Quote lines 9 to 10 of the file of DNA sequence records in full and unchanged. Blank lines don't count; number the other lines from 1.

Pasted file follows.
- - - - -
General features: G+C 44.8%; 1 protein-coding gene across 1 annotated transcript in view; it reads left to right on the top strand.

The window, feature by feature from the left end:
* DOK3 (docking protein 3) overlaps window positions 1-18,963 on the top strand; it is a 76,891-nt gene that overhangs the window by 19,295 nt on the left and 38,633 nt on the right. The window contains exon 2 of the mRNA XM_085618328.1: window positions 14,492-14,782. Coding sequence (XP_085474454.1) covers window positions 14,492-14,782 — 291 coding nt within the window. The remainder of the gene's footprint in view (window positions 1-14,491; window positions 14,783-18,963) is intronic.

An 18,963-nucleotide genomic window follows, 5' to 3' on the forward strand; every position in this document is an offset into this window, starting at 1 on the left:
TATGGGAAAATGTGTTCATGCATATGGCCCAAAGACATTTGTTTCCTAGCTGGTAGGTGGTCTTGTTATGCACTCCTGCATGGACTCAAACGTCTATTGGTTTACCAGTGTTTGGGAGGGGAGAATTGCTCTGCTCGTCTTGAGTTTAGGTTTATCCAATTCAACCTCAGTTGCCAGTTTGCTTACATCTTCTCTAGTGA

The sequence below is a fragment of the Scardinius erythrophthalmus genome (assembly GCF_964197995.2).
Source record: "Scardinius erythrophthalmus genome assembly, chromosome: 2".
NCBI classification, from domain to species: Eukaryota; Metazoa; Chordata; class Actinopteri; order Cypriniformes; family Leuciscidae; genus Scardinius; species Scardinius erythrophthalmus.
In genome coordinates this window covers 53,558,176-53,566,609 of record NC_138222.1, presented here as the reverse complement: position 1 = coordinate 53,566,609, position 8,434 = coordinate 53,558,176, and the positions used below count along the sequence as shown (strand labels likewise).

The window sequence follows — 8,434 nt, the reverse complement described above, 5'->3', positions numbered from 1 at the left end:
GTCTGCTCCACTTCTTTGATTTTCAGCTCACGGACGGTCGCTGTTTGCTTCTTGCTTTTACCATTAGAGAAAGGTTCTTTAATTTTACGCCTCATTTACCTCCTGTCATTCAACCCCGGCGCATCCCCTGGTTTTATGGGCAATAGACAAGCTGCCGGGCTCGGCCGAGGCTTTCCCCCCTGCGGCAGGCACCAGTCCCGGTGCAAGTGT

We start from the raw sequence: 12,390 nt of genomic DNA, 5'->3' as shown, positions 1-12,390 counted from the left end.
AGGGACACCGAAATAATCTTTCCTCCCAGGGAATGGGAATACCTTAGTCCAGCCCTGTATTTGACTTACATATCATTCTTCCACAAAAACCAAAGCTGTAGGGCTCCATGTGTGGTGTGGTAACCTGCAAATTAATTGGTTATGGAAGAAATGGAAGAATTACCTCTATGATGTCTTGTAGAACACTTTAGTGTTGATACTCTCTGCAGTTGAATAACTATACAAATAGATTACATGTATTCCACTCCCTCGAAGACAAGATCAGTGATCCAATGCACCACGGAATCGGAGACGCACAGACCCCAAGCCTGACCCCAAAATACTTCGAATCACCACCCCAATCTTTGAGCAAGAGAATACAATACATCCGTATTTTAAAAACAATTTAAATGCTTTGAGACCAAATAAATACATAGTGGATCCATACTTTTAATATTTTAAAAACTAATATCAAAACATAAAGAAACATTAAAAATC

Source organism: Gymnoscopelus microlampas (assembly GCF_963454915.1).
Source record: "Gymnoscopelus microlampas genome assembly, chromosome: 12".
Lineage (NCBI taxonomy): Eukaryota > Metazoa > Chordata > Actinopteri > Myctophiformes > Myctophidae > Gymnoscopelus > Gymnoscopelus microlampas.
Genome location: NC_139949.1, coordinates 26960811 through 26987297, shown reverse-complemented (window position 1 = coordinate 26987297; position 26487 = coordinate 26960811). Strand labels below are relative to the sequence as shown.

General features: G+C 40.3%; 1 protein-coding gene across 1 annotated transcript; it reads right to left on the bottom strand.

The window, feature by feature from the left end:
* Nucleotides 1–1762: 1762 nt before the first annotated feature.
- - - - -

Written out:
In genome coordinates this window covers 53,558,176-53,566,609 of record NC_138222.1, presented here as the reverse complement: position 1 = coordinate 53,566,609, position 8,434 = coordinate 53,558,176, and the positions used below count along the sequence as shown (strand labels likewise).

The window sequence follows — 8,434 nt, the reverse complement described above, 5'->3', positions numbered from 1 at the left end: